He had such a jaunty manner, such a regal air, such insouciance that he was called Sir Walter or the Haig. Gene Sarazen, a contemporary and a great golf champion himself, recalls what it was like seeing him for the first time: "It was at the U.S. Open in 1920. I was just a kid of 18, and two heroes of mine, Harry Vardon and Ted Ray, had already come into the locker room. And then in he marched, head held high, looking like he was the Sultan of someplace or other. But that was Walter Hagen for you. He acted like he was the whole show all the time. I remember once, a few days before the 1921 Open in Chevy Chase, Md., Walter was in the locker room calmly shaving while President Harding waited for him on the first tee. There was Walter, without a care in the world, keeping the president of the United States waiting!"
Actually, Hagen had something of a fetish about tardiness. He was notorious for appearing on the first tee at the last second, sometimes changing on the run from evening clothes to plus fours. On a pre-World War II tour of the Far East, Hagen was two hours late for a date with Prince Fumitaka Konoye of Japan. When advised by a nervous functionary of this possibly irreparable breach of international etiquette, Hagen blithely replied, "Well, the prince wasn't going anywhere, was he?" No, he wasn't. And the two played a convivial round together.
"Walter always had the guts of a burglar," says Henry W. Clune, novelist and newspaperman, now a lively 99. He's an old Hagen friend from the early days in Rochester. N.Y., where Hagen grew up and where this year's U.S. Open will be played from June 15 to 18 at Oak Hill Country Club. "For all of his truncated schooling and catch-as-catch-can upbringing, he was never a bumpkin," adds Clune.
"Walter was not quite six feet tall, but he always looked taller because he walked around a course as if he owned it," says Charles Price, the golf writer and historian. "He was supremely confident, and he knew the virtue of the grand gesture."
But he did not, as was so often reported, instruct the then prince of Wales, later King Edward VIII, to "pull the pin, Eddie," during an exhibition match. What he actually said, according to Price, was, "Pull the pin, caddie," but the prince got there first and did the job himself.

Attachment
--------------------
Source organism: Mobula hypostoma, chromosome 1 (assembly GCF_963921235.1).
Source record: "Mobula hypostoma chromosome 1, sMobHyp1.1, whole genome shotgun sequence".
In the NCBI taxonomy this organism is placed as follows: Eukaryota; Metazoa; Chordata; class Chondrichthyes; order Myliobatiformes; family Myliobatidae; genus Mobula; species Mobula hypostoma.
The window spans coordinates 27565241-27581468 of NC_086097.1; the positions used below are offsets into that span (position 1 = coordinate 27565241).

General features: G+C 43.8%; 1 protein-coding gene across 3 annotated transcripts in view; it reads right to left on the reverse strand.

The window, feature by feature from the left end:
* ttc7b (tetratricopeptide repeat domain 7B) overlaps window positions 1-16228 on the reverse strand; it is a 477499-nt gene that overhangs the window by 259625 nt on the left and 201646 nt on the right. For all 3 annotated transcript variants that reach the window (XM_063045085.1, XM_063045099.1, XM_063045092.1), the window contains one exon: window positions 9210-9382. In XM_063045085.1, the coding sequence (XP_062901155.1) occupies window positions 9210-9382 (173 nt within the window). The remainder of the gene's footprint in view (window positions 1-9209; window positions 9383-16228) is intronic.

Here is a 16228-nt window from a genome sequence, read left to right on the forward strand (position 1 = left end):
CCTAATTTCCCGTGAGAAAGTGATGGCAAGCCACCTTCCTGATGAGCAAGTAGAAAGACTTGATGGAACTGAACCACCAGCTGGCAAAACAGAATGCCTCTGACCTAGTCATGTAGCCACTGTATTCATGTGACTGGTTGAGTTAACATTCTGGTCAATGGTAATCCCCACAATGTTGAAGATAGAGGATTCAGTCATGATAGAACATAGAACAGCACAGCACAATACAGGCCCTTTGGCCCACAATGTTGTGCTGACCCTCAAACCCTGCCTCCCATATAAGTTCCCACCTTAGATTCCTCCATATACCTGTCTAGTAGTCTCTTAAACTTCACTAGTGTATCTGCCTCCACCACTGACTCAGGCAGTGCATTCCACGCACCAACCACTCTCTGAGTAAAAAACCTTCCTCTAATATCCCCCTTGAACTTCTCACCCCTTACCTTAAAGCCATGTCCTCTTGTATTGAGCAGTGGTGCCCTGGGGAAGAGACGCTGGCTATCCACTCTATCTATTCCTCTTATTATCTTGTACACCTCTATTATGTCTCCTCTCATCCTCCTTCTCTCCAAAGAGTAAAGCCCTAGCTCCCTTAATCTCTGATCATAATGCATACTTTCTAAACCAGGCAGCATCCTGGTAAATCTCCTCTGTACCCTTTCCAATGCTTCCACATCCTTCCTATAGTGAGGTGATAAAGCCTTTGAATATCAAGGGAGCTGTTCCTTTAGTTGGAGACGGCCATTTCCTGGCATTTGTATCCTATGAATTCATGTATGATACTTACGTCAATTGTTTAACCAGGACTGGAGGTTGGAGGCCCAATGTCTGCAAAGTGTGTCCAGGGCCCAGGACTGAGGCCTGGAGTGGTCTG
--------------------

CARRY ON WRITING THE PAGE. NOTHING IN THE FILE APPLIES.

Besides, as Price points out, the prince was known to his friends and family as David, not Eddie, a fact that might well have eluded Hagen who, for all of his vaunted intimacy with the royal family, was constitutionally incapable of remembering anyone's name. Chances are, if Sir Walter had truly wanted his titled pal to do some caddying for him, he would have addressed him as he did most men of his acquaintance and called out, "Pull the pin, junior."
Sarazen, now 87, is saddened that his old friend and foe, once the most famous of golfers, should now be mostly forgotten, along with so many other flamboyant figures of the Roaring '20s. "I think Walter Hagen contributed more to golf than any player today or ever," Sarazen said from his Marco Island, Fla., home. "He took the game all over the world. He popularized it here and everywhere. Walter was at the head of the class. But they'd probably even forget about Bobby Jones if it weren't for the Masters. It's the sad part about getting old, I suppose. Everybody you know is gone. But Walter should not be forgotten. What golf ought to do is build a monument to that man."
If Hagen is remembered much at all now, it is for apocrypha like the prince of Wales story. It was perhaps inevitable that his outsized personality would overwhelm his considerable achievements. So many golfers have had their moments since he, so many years ago, changed the game from a rich man's pastime to a national craze. But make no mistake, the Haig could play golf, play it better than anyone of his time, with the notable exception of Jones, his only serious rival for public affection. And on one all-but-forgotten occasion, Hagen took even that lordly shotmaker to the cleaners.
Hagen won his first major championship, the U.S. Open, in 1914, when he was 21. He won the Open again in 1919. He won four British Opens, in 1922, '24, '28 and '29, an achievement not surpassed by an American until Tom Watson won his fifth in 1983. Hagen won the PGA Championship (which was decided by match play rather than medal until 1958) five times, including a record four in succession, from 1924 through '27. He was captain of the U.S. Ryder Cup team six times. When the Western Open was still considered major, he won it five times: in 1916, '21, '26, '27 and '32.
Between 1916 and 1928, he won 32 of 34 matches, including 22 in a row, in the PGA. It was his boast that in nearly 30 years of championship competition, he never three-putted an 18th green. Altogether, it is estimated that he won some 75 tournaments and played more than 3,000 exhibitions from the start of his professional career in 1912 until he retired in 1939. He was the first golfer to win a million dollars and the first, as the story goes, to spend two million. At the peak of his career he was paid as much as $1,000 per exhibition round, and in those years he might play as many as nine exhibitions a week. On one tour of western Canada, he earned $3,000, good money in the '20s, and then celebrated his good fortune by tossing a party in a Winnipeg hotel that cost him $3,400.